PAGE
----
K Manikandan, P Pallavi, S Soundararaghavan, M Satyaprakash, A Badhe
ex-utero intrapartum therapy, hysterotomy, obstetric hemorrhage, uterine bleeding.
K Manikandan, P Pallavi, S Soundararaghavan, M Satyaprakash, A Badhe. Decidual Exclusion Myometrial Reefing in EXIT. The Internet Journal of Gynecology and Obstetrics. 2010 Volume 15 Number 1.
The ex-utero intrapartum therapy (EXIT) is a procedure that provides valuable time for securing a compromised or a threatened airway in the fetus-neonate. Critical to this procedure is the maintenance of the uteroplacental circulation. Achieving complete uterine relaxation, maintaining the uterine volume and the maternal mean arterial pressure are essential to maintain the fetus on the placental circulation. We present a case of EXIT done for a fetus with a prenatal diagnosis of congenital goiter and describe a novel method of minimizing maternal blood loss during the procedure.
The ex-utero intrapartum therapy (EXIT) is a procedure that provides valuable time for securing a compromised or a threatened airway in the fetus-neonate. Critical to this procedure is the maintenance of the uteroplacental circulation. Achieving complete uterine relaxation, maintaining the uterine volume and the maternal mean arterial pressure are essential to maintain the fetus on the placental circulation. We present a case of EXIT done for a fetus with a prenatal diagnosis of congenital goiter and describe an improvised method of minimizing maternal blood loss during the procedure.
Our patient was a 22 year old primigravida referred to our institute with a prenatal diagnosis of cystic hygroma of the fetus. She was 38 weeks of gestation with Rh incompatibility. Clinically maternal physical examination was unremarkable. Ultrasound examination by us revealed a single, live fetus in cephalic presentation with an estimated fetal weight of 2140gm. A soft tissue mass of size 6 x 6 x 5 cm in the lower part of the neck situated symmetrically in front and displacing the great vessels laterally was visualized. Colour Dopplersonography revealed the mass to be highly vascular. The head was in deflexed attitude. The amniotic fluid index was 12 cm. Apart from this mass, the fetal anatomy was normal. The placenta was posterior.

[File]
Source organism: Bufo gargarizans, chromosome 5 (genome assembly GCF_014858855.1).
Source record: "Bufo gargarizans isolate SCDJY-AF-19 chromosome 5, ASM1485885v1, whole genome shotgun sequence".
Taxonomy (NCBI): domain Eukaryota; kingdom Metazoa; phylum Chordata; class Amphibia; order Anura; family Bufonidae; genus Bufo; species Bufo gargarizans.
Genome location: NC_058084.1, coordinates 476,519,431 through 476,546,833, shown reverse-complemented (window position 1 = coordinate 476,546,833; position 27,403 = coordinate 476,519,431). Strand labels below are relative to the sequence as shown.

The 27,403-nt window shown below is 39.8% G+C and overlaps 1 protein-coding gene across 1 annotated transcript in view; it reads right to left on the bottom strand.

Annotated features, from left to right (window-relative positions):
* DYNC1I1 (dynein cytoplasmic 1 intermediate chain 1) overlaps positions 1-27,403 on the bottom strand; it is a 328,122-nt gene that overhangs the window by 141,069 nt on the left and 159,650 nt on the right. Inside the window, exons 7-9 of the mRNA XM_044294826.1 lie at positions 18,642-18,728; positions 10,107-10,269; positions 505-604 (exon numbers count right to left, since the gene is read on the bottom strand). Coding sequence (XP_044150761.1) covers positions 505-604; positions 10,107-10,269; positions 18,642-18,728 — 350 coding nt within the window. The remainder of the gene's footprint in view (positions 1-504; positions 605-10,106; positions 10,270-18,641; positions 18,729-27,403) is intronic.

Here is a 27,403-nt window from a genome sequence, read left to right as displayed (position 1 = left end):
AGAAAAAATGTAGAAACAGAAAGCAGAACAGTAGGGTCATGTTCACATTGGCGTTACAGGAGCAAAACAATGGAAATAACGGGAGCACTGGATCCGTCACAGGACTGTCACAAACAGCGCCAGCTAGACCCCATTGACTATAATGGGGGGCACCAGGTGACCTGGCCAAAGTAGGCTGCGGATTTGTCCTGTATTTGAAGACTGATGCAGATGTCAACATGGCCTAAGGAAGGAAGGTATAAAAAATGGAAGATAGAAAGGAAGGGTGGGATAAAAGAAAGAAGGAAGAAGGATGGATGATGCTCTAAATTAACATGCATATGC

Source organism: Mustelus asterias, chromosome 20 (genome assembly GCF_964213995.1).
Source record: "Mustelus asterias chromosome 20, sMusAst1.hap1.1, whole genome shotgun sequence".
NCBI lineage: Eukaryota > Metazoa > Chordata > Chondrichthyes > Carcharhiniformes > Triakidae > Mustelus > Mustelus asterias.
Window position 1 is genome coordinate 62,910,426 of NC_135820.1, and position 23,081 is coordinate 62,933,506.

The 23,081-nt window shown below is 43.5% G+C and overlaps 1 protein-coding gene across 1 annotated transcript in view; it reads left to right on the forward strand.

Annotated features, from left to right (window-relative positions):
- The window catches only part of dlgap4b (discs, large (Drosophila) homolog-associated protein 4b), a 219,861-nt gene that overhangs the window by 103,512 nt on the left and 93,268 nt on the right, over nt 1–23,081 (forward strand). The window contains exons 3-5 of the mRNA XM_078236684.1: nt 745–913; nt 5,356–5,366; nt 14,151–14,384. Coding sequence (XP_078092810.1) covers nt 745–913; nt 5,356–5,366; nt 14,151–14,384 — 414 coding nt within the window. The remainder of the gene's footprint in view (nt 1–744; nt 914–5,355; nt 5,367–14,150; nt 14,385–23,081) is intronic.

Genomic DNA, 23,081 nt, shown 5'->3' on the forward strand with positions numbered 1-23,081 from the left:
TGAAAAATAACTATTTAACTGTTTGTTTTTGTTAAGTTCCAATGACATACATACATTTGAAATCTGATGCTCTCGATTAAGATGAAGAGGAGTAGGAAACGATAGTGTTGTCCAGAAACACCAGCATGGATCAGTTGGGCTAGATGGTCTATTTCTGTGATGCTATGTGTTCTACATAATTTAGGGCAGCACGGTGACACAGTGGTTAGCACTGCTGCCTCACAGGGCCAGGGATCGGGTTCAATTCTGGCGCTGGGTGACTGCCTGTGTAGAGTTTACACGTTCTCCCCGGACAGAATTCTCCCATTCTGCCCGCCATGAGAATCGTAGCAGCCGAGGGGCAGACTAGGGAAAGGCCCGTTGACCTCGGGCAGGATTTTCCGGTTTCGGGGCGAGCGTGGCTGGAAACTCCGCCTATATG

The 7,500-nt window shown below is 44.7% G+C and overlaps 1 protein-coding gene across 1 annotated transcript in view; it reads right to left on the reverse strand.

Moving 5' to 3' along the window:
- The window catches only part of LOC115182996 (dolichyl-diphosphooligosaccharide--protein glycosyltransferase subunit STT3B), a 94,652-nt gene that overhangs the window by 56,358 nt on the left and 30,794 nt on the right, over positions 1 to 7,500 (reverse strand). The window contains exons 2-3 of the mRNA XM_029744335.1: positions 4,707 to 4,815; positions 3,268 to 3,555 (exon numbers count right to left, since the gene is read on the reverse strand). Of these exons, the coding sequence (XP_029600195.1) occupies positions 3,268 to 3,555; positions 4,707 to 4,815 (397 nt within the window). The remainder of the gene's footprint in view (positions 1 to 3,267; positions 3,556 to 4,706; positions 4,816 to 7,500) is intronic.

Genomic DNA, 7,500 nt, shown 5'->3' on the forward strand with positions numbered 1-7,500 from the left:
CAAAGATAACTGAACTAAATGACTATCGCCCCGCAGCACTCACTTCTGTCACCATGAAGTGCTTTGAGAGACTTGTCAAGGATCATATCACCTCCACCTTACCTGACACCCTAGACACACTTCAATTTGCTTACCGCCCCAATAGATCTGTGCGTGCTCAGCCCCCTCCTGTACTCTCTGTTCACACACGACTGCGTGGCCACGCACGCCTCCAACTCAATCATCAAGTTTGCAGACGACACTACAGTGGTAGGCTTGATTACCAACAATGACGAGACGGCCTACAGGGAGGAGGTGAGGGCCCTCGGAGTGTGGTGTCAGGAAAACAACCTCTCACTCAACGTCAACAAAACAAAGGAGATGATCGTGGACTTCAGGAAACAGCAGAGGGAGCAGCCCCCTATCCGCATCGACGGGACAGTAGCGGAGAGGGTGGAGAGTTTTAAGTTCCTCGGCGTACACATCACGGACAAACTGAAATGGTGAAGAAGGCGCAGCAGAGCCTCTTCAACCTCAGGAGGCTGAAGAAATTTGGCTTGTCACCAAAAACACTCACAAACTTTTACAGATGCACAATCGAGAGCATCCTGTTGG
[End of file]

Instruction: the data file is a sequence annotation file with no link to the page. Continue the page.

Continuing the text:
In view of the situation of the mass, a potential threat to the airway was suspected. An MRI was performed and revealed a symmetric butterfly shaped solid mass with compressed tracheal lumen subjacent to the isthmic portion of the mass. The possibility of airway compression and the option of EXIT was discussed were explained to the mother. After discussing with her spouse, she opted for EXIT.
The team consisted of two obstetricians, two anesthesiology consultants, pediatric surgeon, neonatologist and two scrub nurses. The tracheostomy procedure set was kept ready. One of the anesthesiology consultants scrubbed and was ready for intubation with 3 size endotracheal tube. With SpO2, ECG, NIBP/IBP (left radial artery), Agent monitoring, Capnography, and Gas monitoring, general anesthesia was induced with fentanyl 100mcg and thiopentone 250mg i.v and intubated with succinyl choline 100mg.We followed rapid sequence induction and intubation method. Isoflurane was used as the inhalational agent until skin incision, followed by sevoflurane. Throughout the procedure MAC of 3 was maintained. A Systolic blood pressure of more than 100mmHg was maintained throughout. One dose of mephenteramine 3mg was required. Phenylephrine infusion was kept ready.